- Sodium glucose co-transporter 2 (SGLT2) inhibitors showed a strong association with better protection against major cardiovascular events, heart failure, serious decline in kidney function and all-cause death.
- However, the downside of SGLT2 inhibition includes onset of infection, volume depletion effects, and risk for amputation.
Why this matters
- SGLT2 inhibitors have been widely used as a treatment option for type 2 diabetes mellitus (T2DM) since 2013.
- Although SGLT2 inhibitors are anticipated to protect against adverse cardiovascular and renal outcomes, supporting data has not been substantial.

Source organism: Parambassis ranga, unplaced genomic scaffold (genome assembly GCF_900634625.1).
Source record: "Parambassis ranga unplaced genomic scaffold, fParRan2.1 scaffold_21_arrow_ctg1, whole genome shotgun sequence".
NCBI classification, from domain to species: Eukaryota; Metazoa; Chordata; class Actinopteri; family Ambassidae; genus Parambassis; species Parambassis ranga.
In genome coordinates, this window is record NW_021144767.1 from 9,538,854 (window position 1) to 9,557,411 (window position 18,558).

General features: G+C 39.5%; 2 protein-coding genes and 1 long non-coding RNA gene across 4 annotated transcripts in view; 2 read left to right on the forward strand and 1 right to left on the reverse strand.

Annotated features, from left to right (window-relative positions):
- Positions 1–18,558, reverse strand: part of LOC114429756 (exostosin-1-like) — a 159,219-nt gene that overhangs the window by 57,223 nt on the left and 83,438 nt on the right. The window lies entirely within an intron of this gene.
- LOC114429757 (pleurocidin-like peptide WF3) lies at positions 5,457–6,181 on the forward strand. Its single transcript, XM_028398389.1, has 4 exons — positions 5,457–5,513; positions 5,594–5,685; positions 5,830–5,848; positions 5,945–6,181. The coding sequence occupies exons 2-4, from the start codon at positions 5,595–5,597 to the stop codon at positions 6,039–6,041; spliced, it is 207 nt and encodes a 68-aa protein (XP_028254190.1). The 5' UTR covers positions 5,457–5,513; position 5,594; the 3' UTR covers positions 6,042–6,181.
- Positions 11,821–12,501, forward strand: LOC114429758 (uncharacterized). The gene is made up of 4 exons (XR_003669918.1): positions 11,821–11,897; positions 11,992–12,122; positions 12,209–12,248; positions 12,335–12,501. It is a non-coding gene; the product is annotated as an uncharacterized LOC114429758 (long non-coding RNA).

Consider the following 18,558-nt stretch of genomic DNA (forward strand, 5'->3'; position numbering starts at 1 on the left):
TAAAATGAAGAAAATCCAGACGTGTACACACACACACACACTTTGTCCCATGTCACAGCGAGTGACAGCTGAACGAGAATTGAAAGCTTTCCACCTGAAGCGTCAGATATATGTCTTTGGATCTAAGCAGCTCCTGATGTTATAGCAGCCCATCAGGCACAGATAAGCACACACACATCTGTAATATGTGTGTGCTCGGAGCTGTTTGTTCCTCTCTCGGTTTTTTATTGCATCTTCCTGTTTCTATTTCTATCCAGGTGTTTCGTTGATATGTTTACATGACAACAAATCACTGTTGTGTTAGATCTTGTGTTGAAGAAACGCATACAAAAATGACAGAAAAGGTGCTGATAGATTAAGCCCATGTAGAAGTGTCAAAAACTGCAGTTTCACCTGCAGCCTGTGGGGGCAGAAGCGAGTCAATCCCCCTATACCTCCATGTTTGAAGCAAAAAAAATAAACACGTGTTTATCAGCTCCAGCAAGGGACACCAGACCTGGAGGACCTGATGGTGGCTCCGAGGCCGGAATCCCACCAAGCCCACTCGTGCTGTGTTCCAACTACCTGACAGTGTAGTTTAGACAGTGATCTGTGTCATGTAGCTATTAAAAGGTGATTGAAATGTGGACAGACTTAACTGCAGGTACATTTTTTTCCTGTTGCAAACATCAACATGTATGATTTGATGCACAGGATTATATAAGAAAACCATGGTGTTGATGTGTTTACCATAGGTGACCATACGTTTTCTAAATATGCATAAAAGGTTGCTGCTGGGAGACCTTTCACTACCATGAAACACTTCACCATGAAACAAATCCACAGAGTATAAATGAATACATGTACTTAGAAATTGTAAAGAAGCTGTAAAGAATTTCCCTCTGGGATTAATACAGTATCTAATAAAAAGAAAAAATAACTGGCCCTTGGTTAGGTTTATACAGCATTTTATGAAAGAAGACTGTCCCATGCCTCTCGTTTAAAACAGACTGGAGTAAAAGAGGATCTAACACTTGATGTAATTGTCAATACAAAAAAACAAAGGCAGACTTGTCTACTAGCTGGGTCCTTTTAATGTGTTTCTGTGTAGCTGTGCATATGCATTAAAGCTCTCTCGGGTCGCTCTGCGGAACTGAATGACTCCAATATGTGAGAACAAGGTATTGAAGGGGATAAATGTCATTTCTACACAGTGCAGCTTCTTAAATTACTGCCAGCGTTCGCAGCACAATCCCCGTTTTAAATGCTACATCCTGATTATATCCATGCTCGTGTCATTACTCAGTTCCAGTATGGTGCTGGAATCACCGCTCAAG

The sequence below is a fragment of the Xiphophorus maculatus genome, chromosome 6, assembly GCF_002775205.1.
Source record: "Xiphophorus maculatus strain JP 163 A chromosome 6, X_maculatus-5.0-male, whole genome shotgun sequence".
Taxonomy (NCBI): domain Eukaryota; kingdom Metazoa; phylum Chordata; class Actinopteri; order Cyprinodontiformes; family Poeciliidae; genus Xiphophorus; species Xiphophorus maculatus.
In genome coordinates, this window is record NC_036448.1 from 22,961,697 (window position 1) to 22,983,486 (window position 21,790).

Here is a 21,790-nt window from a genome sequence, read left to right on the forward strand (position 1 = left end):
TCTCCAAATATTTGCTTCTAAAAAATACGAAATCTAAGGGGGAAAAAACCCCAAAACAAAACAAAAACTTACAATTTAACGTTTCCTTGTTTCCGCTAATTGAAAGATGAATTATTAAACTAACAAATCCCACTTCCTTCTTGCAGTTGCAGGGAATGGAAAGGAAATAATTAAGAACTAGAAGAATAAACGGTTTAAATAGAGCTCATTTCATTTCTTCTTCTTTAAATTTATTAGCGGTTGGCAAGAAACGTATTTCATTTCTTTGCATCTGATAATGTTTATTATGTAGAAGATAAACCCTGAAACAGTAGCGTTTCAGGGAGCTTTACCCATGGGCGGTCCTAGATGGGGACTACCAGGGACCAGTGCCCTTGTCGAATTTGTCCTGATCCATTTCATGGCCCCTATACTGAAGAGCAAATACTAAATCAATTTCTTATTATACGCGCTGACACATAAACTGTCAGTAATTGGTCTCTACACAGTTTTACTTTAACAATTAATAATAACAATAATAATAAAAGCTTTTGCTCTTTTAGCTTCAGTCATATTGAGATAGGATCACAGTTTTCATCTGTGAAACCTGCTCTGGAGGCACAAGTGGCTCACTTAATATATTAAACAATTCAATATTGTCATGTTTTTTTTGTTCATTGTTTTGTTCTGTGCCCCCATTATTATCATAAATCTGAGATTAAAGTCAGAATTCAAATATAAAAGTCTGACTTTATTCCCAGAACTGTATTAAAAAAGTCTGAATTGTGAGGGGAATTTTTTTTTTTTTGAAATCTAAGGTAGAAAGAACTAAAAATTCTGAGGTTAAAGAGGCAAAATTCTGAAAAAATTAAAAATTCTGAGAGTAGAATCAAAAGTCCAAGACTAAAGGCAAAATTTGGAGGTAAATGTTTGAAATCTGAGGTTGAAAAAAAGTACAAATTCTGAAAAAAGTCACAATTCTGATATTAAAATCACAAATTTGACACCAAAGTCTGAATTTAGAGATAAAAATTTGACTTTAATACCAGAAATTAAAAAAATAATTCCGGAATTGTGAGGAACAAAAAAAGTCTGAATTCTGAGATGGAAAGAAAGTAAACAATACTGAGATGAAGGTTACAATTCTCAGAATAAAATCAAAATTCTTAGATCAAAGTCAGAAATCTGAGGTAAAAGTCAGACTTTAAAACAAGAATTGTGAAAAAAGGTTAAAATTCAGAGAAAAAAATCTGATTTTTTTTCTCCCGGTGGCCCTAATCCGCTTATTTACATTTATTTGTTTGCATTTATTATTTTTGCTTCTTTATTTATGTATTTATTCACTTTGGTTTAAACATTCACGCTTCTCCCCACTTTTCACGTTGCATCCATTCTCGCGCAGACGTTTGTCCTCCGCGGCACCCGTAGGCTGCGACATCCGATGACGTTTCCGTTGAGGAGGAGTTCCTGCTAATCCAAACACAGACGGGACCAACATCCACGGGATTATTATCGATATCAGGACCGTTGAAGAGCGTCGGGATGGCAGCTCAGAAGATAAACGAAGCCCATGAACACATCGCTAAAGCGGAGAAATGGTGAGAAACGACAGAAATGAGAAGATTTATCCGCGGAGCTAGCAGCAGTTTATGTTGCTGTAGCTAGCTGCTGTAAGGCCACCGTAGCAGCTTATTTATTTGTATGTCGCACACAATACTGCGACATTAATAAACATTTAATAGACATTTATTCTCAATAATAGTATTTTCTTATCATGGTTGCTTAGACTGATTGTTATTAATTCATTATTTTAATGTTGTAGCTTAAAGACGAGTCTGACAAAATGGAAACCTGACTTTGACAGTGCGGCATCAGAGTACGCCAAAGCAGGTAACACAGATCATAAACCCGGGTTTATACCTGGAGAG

- Systematic review of 82 trials, 4 overviews and 6 regulatory reports involving 32,893 patients for assessing major cardiovascular events, 30,210 patients for the analyses of mortality and between 22,762 and 52,305 patients for the analyses of safety outcomes.
- Funding: None.
- Overall, 1968 major cardiovascular events and 2694 cardiovascular outcomes (deaths, n=766; non-fatal myocardial infarctions, n=727; non-fatal strokes, n=494; hospitalisation, n=707) were reported.
- Use of SGLT2 inhibitors exhibited protection against major cardiovascular events (relative risk [RR], 0.85; 95% CI, 0.77-0.93), heart failure (RR, 0.67; 95% CI, 0.55-0.80), all-cause mortality (RR, 0.79; 95% CI, 0.70-0.88) and decline in kidney function (RR, 0.59; 95% CI, 0.49-0.71).
- Use of SGLT2 inhibitors was associated with significant genital infections (RR, 3.06; 95% CI, 2.73-3.43), volume depletion events (RR, 1.20; 95% CI, 1.04-1.38) and amputation (RR, 1.44; 95% CI, 1.13-1.83).
- No identical outcome definitions across studies.